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Nocturnal cerebral hemodynamics in snorers and in patients with obstructive sleep apnea: a near-infrared spectroscopy study


Pizza, F; Biallas, M; Wolf, M; Werth, E; Bassetti, C L (2010). Nocturnal cerebral hemodynamics in snorers and in patients with obstructive sleep apnea: a near-infrared spectroscopy study. Sleep, 33(2):205-210.

Abstract

STUDY OBJECTIVES: Sleep disordered breathing (SDB) of the obstructive type causes hemodynamic consequences, leading to an increased cerebrovascular risk. The severity of SDB at which detrimental circulatory consequences appear is matter of controversy. Aim of the present study is the investigation of cerebral hemodynamics in patients with SDB of variable severity using near-infrared spectroscopy (NIRS). DESIGN: N/A. SETTING: Sleep laboratory. PATIENTS OR PARTICIPANTS: Nineteen patients with SDB. INTERVENTIONS: N/A. MEASUREMENTS AND RESULTS: Patients underwent nocturnal videopolysomnography (VPSG) coupled with cerebral NIRS. NIRS data were averaged for each patient, and a new method (integral) was applied to quantify cerebral hemodynamic alterations. Nocturnal VPSG disclosed various severities of SDB: snoring (7 patients, apnea-hypopnea index [AHI] = 2 +/- 2/h, range: 0.5-4.5); mild SDB (7 patients, AHI = 14 +/- 8/h, range: 6.3-28.6); and severe obstructive sleep apnea syndrome (5 patients, AHI = 79 +/- 20/h, range: 39.6-92.9). Relative changes of NIRS parameters were significantly larger during obstructive apneas (compared with hypopneas; mean deoxygenated hemoglobin [HHb] change of 0.72 +/- 0.23 and 0.13 +/- 0.08 micromol/L per sec, p value = 0.048) and in patients with severe SDB (as compared with patients with mild SDB and simple snorers; mean HHb change of 0.84 +/- 0.24, 0.02 +/- 0.09, and 0.2 +/- 0.08 micromol/L per sec, respectively, p value = 0.020). In this group, NIRS and concomitant changes in peripheral oxygen saturation correlated. CONCLUSIONS: The results of this study suggest that acute cerebral hemodynamic consequences of SDB lead to a failure of autoregulatory mechanisms with brain hypoxia only in the presence of frequent apneas (AHI > 30) and obstructive events.

STUDY OBJECTIVES: Sleep disordered breathing (SDB) of the obstructive type causes hemodynamic consequences, leading to an increased cerebrovascular risk. The severity of SDB at which detrimental circulatory consequences appear is matter of controversy. Aim of the present study is the investigation of cerebral hemodynamics in patients with SDB of variable severity using near-infrared spectroscopy (NIRS). DESIGN: N/A. SETTING: Sleep laboratory. PATIENTS OR PARTICIPANTS: Nineteen patients with SDB. INTERVENTIONS: N/A. MEASUREMENTS AND RESULTS: Patients underwent nocturnal videopolysomnography (VPSG) coupled with cerebral NIRS. NIRS data were averaged for each patient, and a new method (integral) was applied to quantify cerebral hemodynamic alterations. Nocturnal VPSG disclosed various severities of SDB: snoring (7 patients, apnea-hypopnea index [AHI] = 2 +/- 2/h, range: 0.5-4.5); mild SDB (7 patients, AHI = 14 +/- 8/h, range: 6.3-28.6); and severe obstructive sleep apnea syndrome (5 patients, AHI = 79 +/- 20/h, range: 39.6-92.9). Relative changes of NIRS parameters were significantly larger during obstructive apneas (compared with hypopneas; mean deoxygenated hemoglobin [HHb] change of 0.72 +/- 0.23 and 0.13 +/- 0.08 micromol/L per sec, p value = 0.048) and in patients with severe SDB (as compared with patients with mild SDB and simple snorers; mean HHb change of 0.84 +/- 0.24, 0.02 +/- 0.09, and 0.2 +/- 0.08 micromol/L per sec, respectively, p value = 0.020). In this group, NIRS and concomitant changes in peripheral oxygen saturation correlated. CONCLUSIONS: The results of this study suggest that acute cerebral hemodynamic consequences of SDB lead to a failure of autoregulatory mechanisms with brain hypoxia only in the presence of frequent apneas (AHI > 30) and obstructive events.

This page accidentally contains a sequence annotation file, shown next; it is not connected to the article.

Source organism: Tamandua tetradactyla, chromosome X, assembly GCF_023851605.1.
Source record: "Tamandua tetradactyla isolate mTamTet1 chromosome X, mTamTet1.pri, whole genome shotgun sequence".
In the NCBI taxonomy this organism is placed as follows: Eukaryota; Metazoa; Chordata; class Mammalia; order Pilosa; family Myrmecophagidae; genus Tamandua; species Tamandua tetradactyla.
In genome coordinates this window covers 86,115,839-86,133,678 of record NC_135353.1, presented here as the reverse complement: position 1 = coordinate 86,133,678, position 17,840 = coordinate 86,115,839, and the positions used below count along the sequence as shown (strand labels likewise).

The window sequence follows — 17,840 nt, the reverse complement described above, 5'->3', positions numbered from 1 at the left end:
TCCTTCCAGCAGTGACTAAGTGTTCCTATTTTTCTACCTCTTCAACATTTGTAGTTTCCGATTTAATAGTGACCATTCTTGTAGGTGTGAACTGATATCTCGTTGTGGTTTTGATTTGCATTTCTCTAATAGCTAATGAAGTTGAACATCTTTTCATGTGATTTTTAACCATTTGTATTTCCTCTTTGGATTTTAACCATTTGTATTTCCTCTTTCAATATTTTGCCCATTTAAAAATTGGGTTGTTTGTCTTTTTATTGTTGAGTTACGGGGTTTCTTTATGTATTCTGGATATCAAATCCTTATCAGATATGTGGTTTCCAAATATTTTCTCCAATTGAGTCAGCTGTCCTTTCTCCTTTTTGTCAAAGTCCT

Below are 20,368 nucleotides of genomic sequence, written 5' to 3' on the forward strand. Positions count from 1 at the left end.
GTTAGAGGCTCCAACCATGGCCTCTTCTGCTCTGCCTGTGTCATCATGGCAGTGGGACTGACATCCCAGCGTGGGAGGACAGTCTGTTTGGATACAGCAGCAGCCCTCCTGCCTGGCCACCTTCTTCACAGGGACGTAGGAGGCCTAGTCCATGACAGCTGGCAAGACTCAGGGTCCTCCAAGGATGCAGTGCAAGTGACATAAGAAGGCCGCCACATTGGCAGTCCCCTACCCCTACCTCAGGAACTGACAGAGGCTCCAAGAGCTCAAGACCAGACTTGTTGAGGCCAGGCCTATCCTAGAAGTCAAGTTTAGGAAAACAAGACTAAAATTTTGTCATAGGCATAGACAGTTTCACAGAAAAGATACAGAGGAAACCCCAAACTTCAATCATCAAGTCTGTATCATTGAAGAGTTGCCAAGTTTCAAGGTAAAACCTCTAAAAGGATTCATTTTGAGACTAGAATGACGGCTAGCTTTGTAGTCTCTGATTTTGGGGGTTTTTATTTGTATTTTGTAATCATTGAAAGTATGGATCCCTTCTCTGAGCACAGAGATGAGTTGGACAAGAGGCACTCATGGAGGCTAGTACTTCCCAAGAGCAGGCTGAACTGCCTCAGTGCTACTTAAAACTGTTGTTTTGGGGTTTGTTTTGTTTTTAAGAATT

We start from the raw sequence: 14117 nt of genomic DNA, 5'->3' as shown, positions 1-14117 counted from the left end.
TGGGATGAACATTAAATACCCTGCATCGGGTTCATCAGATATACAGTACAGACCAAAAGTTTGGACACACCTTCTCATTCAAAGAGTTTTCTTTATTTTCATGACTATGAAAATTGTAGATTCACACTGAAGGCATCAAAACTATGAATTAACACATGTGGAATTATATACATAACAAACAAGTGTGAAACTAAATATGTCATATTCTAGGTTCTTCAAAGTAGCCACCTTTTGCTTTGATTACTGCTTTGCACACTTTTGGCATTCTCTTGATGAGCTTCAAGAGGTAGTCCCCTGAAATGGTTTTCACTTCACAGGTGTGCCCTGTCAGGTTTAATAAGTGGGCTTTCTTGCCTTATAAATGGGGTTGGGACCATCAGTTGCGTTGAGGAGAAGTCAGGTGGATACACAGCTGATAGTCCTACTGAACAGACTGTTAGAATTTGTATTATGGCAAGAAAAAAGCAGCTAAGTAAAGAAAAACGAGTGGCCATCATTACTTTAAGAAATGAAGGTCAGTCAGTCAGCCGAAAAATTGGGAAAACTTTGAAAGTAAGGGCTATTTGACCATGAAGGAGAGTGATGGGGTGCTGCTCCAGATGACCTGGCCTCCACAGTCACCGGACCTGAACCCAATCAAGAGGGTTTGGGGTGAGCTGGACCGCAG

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Additional indexing

Item Type:Journal Article, refereed, original work
Communities & Collections:04 Faculty of Medicine > University Hospital Zurich > Clinic for Neonatology
04 Faculty of Medicine > University Hospital Zurich > Clinic for Neurology
Dewey Decimal Classification:610 Medicine & health
Language:English
Date:February 2010
Deposited On:26 May 2010 08:36
Last Modified:05 Apr 2016 14:08
Publisher:Associated Professional Sleep Societies, LLC
ISSN:0161-8105
Free access at:PubMed ID. An embargo period may apply.
PubMed ID:20175404
Permanent URL: http://doi.org/10.5167/uzh-34191

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